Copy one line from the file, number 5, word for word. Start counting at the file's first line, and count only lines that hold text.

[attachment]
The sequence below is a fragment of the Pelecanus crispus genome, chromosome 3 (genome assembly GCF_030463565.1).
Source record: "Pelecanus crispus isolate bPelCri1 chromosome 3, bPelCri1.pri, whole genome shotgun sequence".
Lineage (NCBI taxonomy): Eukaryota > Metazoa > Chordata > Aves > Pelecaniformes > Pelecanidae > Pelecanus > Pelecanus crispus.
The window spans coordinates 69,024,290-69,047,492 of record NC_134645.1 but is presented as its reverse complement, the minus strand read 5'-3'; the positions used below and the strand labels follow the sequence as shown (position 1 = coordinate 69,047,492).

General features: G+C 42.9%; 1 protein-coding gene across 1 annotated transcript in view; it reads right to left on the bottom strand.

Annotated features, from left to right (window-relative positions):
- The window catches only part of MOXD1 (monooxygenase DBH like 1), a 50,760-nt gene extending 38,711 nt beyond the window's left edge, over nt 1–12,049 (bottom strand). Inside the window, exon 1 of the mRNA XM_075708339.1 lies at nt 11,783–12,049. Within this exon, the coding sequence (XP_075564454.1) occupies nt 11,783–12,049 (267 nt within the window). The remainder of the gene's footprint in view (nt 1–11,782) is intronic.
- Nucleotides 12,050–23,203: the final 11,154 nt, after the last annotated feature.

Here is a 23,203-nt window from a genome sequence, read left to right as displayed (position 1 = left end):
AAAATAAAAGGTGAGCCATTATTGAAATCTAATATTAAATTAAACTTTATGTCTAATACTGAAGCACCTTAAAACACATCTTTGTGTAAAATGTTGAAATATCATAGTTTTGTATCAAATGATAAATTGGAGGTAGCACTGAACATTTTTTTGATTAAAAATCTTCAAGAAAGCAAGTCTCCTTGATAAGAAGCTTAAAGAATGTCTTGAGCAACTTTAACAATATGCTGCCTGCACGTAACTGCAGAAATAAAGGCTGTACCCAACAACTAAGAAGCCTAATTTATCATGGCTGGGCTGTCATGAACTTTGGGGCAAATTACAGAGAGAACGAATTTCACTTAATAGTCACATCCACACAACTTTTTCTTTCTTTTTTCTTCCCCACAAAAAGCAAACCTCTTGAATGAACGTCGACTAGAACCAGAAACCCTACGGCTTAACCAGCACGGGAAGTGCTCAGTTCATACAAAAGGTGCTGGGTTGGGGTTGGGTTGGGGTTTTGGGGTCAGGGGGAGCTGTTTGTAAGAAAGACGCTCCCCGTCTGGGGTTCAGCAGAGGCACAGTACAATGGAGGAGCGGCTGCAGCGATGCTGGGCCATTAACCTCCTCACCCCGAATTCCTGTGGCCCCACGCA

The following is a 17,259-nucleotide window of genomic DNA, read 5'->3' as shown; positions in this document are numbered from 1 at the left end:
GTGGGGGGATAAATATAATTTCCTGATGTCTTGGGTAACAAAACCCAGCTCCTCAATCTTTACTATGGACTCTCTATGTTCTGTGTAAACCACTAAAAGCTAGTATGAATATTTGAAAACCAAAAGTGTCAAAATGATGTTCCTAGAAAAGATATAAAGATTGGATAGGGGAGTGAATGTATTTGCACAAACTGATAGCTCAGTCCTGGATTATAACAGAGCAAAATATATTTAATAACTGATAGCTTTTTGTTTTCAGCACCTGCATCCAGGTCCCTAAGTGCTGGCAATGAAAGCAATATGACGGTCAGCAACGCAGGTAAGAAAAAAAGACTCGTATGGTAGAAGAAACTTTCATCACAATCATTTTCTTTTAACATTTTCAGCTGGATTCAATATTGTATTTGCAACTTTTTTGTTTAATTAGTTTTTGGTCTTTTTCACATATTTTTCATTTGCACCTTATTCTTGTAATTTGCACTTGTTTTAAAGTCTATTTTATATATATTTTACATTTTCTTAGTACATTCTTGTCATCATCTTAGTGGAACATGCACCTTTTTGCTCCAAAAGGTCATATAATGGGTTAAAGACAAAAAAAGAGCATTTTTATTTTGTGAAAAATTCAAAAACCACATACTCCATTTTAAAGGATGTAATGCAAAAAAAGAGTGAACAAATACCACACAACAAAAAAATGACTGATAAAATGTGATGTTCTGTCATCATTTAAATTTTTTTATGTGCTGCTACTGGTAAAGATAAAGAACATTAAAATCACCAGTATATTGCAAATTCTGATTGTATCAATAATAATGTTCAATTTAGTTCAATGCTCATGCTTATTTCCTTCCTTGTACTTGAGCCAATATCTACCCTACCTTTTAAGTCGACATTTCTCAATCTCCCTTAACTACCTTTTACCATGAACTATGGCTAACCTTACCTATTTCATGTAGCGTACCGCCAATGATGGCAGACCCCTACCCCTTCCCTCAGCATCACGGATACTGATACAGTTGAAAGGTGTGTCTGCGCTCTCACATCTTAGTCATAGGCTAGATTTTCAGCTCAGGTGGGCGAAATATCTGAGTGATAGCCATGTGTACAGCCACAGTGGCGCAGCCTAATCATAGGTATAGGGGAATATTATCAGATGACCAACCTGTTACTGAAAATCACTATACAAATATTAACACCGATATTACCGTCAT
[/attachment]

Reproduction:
General features: G+C 42.9%; 1 protein-coding gene across 1 annotated transcript in view; it reads right to left on the bottom strand.